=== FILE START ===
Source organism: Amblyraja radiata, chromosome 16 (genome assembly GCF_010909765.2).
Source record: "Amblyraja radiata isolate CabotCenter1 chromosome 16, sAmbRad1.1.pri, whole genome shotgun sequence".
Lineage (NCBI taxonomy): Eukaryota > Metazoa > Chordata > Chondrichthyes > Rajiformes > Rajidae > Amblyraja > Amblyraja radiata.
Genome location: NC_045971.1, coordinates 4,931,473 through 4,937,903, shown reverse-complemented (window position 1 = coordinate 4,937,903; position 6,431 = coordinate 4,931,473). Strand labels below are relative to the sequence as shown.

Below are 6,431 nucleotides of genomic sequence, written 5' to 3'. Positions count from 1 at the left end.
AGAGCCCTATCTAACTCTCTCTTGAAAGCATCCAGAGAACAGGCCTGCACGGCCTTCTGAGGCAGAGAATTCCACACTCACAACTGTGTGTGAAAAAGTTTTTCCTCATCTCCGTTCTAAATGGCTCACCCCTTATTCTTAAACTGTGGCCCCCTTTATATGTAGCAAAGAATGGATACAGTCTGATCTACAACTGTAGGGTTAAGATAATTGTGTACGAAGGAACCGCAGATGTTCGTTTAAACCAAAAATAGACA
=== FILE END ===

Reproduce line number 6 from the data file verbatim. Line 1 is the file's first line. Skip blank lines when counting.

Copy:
AGAGCCCTATCTAACTCTCTCTTGAAAGCATCCAGAGAACAGGCCTGCACGGCCTTCTGAGGCAGAGAATTCCACACTCACAACTGTGTGTGAAAAAGTTTTTCCTCATCTCCGTTCTAAATGGCTCACCCCTTATTCTTAAACTGTGGCCCCCTTTATATGTAGCAAAGAATGGATACAGTCTGATCTACAACTGTAGGGTTAAGATAATTGTGTACGAAGGAACCGCAGATGTTCGTTTAAACCAAAAATAGACA